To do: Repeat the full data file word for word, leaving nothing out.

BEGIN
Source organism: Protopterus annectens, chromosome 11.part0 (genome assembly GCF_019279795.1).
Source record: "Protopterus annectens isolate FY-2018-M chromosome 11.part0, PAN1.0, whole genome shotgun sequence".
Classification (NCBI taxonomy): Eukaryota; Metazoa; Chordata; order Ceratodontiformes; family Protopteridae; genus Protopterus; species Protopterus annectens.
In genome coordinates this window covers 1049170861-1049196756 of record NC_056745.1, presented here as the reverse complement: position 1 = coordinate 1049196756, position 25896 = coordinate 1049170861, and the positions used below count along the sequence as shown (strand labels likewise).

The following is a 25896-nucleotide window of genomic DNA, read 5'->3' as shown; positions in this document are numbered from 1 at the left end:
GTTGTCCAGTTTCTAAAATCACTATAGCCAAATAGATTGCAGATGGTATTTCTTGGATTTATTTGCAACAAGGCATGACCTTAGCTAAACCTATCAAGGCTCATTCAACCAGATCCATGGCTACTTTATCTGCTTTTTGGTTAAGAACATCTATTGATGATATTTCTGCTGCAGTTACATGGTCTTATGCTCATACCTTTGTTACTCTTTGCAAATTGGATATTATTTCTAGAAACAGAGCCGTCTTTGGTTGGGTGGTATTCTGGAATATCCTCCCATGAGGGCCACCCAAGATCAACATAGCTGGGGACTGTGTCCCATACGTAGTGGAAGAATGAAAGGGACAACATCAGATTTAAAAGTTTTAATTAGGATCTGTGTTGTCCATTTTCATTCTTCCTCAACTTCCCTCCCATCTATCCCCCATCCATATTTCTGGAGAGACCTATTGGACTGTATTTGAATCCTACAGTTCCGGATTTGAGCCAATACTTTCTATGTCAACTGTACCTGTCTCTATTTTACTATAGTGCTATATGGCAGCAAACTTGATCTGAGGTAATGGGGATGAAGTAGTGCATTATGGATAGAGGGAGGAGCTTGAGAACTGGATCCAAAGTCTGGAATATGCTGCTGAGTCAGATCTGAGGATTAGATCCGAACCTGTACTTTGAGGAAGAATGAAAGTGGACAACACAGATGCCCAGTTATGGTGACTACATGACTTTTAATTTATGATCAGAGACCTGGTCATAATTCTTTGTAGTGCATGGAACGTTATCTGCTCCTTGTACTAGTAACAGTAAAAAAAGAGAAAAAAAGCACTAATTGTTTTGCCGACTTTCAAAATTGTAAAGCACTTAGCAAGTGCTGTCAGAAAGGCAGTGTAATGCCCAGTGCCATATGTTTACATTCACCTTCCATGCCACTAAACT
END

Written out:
Source organism: Protopterus annectens, chromosome 11.part0 (genome assembly GCF_019279795.1).
Source record: "Protopterus annectens isolate FY-2018-M chromosome 11.part0, PAN1.0, whole genome shotgun sequence".
Classification (NCBI taxonomy): Eukaryota; Metazoa; Chordata; order Ceratodontiformes; family Protopteridae; genus Protopterus; species Protopterus annectens.
In genome coordinates this window covers 1049170861-1049196756 of record NC_056745.1, presented here as the reverse complement: position 1 = coordinate 1049196756, position 25896 = coordinate 1049170861, and the positions used below count along the sequence as shown (strand labels likewise).

The following is a 25896-nucleotide window of genomic DNA, read 5'->3' as shown; positions in this document are numbered from 1 at the left end:
GTTGTCCAGTTTCTAAAATCACTATAGCCAAATAGATTGCAGATGGTATTTCTTGGATTTATTTGCAACAAGGCATGACCTTAGCTAAACCTATCAAGGCTCATTCAACCAGATCCATGGCTACTTTATCTGCTTTTTGGTTAAGAACATCTATTGATGATATTTCTGCTGCAGTTACATGGTCTTATGCTCATACCTTTGTTACTCTTTGCAAATTGGATATTATTTCTAGAAACAGAGCCGTCTTTGGTTGGGTGGTATTCTGGAATATCCTCCCATGAGGGCCACCCAAGATCAACATAGCTGGGGACTGTGTCCCATACGTAGTGGAAGAATGAAAGGGACAACATCAGATTTAAAAGTTTTAATTAGGATCTGTGTTGTCCATTTTCATTCTTCCTCAACTTCCCTCCCATCTATCCCCCATCCATATTTCTGGAGAGACCTATTGGACTGTATTTGAATCCTACAGTTCCGGATTTGAGCCAATACTTTCTATGTCAACTGTACCTGTCTCTATTTTACTATAGTGCTATATGGCAGCAAACTTGATCTGAGGTAATGGGGATGAAGTAGTGCATTATGGATAGAGGGAGGAGCTTGAGAACTGGATCCAAAGTCTGGAATATGCTGCTGAGTCAGATCTGAGGATTAGATCCGAACCTGTACTTTGAGGAAGAATGAAAGTGGACAACACAGATGCCCAGTTATGGTGACTACATGACTTTTAATTTATGATCAGAGACCTGGTCATAATTCTTTGTAGTGCATGGAACGTTATCTGCTCCTTGTACTAGTAACAGTAAAAAAAGAGAAAAAAAGCACTAATTGTTTTGCCGACTTTCAAAATTGTAAAGCACTTAGCAAGTGCTGTCAGAAAGGCAGTGTAATGCCCAGTGCCATATGTTTACATTCACCTTCCATGCCACTAAACT